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QUOTE (MarT @ Feb 19 2021, 08:51 PM) *
My attempt at color corrections, contrast, vingette, sharpening and crop. A cylindrical projection version is also attached.


those rocks with holes in them ohmy.gif wheel.gif

What sort of process does that? I dont remember ever seeing anything like that at Gale Crater

Really hoping the team looks at those first.
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HSchirmer
post Feb 19 2021, 08:33 PM
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QUOTE (Steve5304 @ Feb 19 2021, 08:19 PM) *
those rocks with holes in them ohmy.gif

What sort of process does that? I dont remember ever seeing anything like that at Gale Crater

Usually that's due to 'evaporites' that form on dry lake beds, the salt crystals get mixed in with sand or clay, then when the rock is exposed to water the salts dissolve away leaving voids. You often see that texture in 'caliche' or 'natural cement' that forms in desert regions.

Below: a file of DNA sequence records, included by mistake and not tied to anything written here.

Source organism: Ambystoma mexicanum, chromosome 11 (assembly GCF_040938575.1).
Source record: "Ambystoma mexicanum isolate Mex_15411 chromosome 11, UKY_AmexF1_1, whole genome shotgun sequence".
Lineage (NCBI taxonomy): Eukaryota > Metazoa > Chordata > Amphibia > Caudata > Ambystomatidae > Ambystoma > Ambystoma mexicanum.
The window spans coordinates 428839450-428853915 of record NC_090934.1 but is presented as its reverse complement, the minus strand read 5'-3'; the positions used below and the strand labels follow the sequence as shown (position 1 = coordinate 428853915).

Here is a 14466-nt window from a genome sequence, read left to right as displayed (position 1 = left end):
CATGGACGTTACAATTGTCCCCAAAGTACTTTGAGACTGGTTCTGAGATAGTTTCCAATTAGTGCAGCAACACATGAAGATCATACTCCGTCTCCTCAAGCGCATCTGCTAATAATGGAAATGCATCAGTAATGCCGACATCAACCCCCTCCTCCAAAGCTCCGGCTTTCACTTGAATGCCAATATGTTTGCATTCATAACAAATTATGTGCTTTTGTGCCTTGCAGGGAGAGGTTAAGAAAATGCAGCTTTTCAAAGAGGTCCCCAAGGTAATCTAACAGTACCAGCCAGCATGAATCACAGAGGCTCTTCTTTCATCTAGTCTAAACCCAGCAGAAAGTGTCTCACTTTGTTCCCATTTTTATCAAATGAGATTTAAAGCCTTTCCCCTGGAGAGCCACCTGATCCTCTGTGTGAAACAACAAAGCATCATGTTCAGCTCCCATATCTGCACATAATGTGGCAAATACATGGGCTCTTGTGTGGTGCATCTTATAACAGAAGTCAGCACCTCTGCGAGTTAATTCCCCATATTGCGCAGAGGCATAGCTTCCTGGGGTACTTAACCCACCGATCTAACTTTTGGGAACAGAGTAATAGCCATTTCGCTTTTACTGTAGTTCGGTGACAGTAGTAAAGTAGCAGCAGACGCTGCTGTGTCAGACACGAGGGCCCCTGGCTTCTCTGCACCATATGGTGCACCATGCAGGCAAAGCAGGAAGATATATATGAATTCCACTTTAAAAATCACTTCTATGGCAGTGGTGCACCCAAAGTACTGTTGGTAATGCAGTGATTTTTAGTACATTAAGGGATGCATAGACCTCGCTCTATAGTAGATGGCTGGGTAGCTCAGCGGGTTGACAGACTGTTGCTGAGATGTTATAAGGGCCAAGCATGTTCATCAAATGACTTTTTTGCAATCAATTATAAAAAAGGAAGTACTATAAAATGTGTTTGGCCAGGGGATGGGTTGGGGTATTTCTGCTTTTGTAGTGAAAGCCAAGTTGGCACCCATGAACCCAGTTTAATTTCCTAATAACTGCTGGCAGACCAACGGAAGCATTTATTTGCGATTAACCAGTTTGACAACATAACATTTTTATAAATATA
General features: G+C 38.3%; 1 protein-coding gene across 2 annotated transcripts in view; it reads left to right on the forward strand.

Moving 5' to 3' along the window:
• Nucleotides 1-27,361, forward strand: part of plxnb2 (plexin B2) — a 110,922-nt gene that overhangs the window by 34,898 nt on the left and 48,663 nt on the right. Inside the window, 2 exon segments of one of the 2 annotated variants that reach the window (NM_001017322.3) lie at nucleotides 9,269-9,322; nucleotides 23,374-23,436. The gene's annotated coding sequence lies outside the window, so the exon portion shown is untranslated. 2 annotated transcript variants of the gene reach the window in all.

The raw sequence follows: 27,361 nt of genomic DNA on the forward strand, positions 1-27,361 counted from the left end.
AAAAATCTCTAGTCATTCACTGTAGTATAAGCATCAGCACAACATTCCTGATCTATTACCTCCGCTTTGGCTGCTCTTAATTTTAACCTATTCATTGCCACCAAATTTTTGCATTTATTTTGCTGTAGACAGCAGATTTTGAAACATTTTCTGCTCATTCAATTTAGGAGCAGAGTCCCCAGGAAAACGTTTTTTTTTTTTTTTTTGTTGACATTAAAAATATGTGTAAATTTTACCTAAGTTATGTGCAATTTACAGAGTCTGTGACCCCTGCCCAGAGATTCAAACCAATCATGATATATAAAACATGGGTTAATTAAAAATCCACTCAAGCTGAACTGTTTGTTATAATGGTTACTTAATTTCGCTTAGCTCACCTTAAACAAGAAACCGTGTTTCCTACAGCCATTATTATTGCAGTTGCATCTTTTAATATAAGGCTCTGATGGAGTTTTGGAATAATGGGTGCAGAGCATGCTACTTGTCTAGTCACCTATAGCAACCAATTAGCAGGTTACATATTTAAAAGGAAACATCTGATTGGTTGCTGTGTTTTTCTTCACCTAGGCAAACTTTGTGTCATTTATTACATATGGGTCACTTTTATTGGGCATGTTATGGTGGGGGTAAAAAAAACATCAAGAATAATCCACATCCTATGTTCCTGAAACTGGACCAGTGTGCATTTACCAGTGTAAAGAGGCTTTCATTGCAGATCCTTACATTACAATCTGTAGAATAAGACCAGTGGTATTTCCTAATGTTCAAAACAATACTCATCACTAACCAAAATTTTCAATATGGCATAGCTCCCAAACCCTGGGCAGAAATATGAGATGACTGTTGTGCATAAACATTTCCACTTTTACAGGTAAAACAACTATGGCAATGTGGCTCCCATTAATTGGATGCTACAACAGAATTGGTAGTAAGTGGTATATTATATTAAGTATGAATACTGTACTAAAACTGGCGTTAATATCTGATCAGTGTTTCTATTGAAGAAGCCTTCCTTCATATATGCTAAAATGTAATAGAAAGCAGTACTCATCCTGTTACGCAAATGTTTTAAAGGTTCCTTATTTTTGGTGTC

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Steve5304
post Feb 19 2021, 08:34 PM
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QUOTE (HSchirmer @ Feb 19 2021, 09:33 PM) *
Usually that's due to 'evaporites' that form on dry lake beds, the salt crystals get mixed in with sand or clay, then when the rock is exposed to water the salts dissolve away leaving voids. You often see that texture in 'caliche' or 'natural cement' that forms in desert regions.


Thanks man! Fascinating none the less. Don't recall seeing that at Gale
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algorithm
post Feb 19 2021, 08:38 PM
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QUOTE (Steve5304 @ Feb 19 2021, 09:19 PM) *
those rocks with holes in them ohmy.gif wheel.gif

What sort of process does that?



From watching the recent press conference, I recall one of the science team was asked about the porous nature of the rocks near the rover wheels.

Her answer IIRC was that if they are volcanic basaltic rocks, then the holes (wrong term) are caused by the venting of gasses during cooling, and that if the rocks are sedimentary, the the same holes are produced from the interaction with chemically enriched water.
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atomoid
post Feb 19 2021, 08:41 PM
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QUOTE (Steve G @ Feb 19 2021, 12:18 PM) *
I'm not sure about the skycrane being violently destroyed on impact. It burns its fuel until depletion, so no explosion, just breakup. But I'm curious as to what speed it might have had on impact with 25% of fuel reserves remaining and no rover weight. I believe the reason they didn't want to look at the skycrane for Curiosity was fear of residual fuel that is highly corrosive.